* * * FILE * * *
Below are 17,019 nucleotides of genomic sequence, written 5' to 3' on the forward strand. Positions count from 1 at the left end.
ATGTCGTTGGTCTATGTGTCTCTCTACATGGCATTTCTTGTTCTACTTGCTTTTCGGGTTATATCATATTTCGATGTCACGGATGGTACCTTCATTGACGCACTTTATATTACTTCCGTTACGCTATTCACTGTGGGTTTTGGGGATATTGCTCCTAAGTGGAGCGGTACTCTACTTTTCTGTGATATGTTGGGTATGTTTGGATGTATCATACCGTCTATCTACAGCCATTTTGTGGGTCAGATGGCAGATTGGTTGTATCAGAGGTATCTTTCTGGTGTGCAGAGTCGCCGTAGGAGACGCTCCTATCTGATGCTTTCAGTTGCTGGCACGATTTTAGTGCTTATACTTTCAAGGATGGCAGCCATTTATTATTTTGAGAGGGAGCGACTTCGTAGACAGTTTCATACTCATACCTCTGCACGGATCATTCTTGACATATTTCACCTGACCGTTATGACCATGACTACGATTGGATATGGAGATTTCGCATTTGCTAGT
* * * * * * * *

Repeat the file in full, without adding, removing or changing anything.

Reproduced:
Below are 17,019 nucleotides of genomic sequence, written 5' to 3' on the forward strand. Positions count from 1 at the left end.
ATGTCGTTGGTCTATGTGTCTCTCTACATGGCATTTCTTGTTCTACTTGCTTTTCGGGTTATATCATATTTCGATGTCACGGATGGTACCTTCATTGACGCACTTTATATTACTTCCGTTACGCTATTCACTGTGGGTTTTGGGGATATTGCTCCTAAGTGGAGCGGTACTCTACTTTTCTGTGATATGTTGGGTATGTTTGGATGTATCATACCGTCTATCTACAGCCATTTTGTGGGTCAGATGGCAGATTGGTTGTATCAGAGGTATCTTTCTGGTGTGCAGAGTCGCCGTAGGAGACGCTCCTATCTGATGCTTTCAGTTGCTGGCACGATTTTAGTGCTTATACTTTCAAGGATGGCAGCCATTTATTATTTTGAGAGGGAGCGACTTCGTAGACAGTTTCATACTCATACCTCTGCACGGATCATTCTTGACATATTTCACCTGACCGTTATGACCATGACTACGATTGGATATGGAGATTTCGCATTTGCTAGT